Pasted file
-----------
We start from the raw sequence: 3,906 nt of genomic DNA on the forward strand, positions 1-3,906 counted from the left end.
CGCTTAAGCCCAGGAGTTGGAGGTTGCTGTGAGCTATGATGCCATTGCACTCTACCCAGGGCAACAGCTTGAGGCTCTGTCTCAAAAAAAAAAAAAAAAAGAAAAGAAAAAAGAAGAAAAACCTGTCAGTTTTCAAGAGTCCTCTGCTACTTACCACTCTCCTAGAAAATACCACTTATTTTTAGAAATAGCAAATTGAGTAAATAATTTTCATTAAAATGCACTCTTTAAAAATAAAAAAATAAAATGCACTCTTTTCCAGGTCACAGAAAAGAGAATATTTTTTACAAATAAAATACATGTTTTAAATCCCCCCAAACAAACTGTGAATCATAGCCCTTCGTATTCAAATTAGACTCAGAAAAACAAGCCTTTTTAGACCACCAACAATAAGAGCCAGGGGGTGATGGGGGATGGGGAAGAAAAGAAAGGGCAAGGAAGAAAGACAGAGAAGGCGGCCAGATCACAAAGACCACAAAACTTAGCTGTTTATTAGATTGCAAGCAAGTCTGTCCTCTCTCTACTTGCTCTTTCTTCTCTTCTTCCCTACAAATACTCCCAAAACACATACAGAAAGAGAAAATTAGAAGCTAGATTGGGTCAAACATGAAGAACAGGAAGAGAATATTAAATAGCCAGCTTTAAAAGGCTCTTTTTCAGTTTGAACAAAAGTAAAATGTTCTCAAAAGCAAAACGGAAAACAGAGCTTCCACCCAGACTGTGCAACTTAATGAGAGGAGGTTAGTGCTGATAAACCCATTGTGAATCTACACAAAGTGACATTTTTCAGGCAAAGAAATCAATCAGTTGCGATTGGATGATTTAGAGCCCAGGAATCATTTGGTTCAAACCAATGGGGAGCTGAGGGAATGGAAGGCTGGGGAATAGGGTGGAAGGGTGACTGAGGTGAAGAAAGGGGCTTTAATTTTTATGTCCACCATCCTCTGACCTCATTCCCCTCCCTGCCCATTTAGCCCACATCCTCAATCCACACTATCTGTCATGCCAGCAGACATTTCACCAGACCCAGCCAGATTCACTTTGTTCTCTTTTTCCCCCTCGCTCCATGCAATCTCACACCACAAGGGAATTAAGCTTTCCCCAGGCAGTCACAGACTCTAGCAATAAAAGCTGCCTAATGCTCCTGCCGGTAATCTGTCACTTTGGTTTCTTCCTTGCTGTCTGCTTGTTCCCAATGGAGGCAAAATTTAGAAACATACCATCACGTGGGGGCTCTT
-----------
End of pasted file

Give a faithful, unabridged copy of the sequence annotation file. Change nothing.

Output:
We start from the raw sequence: 3,906 nt of genomic DNA on the forward strand, positions 1-3,906 counted from the left end.
CGCTTAAGCCCAGGAGTTGGAGGTTGCTGTGAGCTATGATGCCATTGCACTCTACCCAGGGCAACAGCTTGAGGCTCTGTCTCAAAAAAAAAAAAAAAAAGAAAAGAAAAAAGAAGAAAAACCTGTCAGTTTTCAAGAGTCCTCTGCTACTTACCACTCTCCTAGAAAATACCACTTATTTTTAGAAATAGCAAATTGAGTAAATAATTTTCATTAAAATGCACTCTTTAAAAATAAAAAAATAAAATGCACTCTTTTCCAGGTCACAGAAAAGAGAATATTTTTTACAAATAAAATACATGTTTTAAATCCCCCCAAACAAACTGTGAATCATAGCCCTTCGTATTCAAATTAGACTCAGAAAAACAAGCCTTTTTAGACCACCAACAATAAGAGCCAGGGGGTGATGGGGGATGGGGAAGAAAAGAAAGGGCAAGGAAGAAAGACAGAGAAGGCGGCCAGATCACAAAGACCACAAAACTTAGCTGTTTATTAGATTGCAAGCAAGTCTGTCCTCTCTCTACTTGCTCTTTCTTCTCTTCTTCCCTACAAATACTCCCAAAACACATACAGAAAGAGAAAATTAGAAGCTAGATTGGGTCAAACATGAAGAACAGGAAGAGAATATTAAATAGCCAGCTTTAAAAGGCTCTTTTTCAGTTTGAACAAAAGTAAAATGTTCTCAAAAGCAAAACGGAAAACAGAGCTTCCACCCAGACTGTGCAACTTAATGAGAGGAGGTTAGTGCTGATAAACCCATTGTGAATCTACACAAAGTGACATTTTTCAGGCAAAGAAATCAATCAGTTGCGATTGGATGATTTAGAGCCCAGGAATCATTTGGTTCAAACCAATGGGGAGCTGAGGGAATGGAAGGCTGGGGAATAGGGTGGAAGGGTGACTGAGGTGAAGAAAGGGGCTTTAATTTTTATGTCCACCATCCTCTGACCTCATTCCCCTCCCTGCCCATTTAGCCCACATCCTCAATCCACACTATCTGTCATGCCAGCAGACATTTCACCAGACCCAGCCAGATTCACTTTGTTCTCTTTTTCCCCCTCGCTCCATGCAATCTCACACCACAAGGGAATTAAGCTTTCCCCAGGCAGTCACAGACTCTAGCAATAAAAGCTGCCTAATGCTCCTGCCGGTAATCTGTCACTTTGGTTTCTTCCTTGCTGTCTGCTTGTTCCCAATGGAGGCAAAATTTAGAAACATACCATCACGTGGGGGCTCTT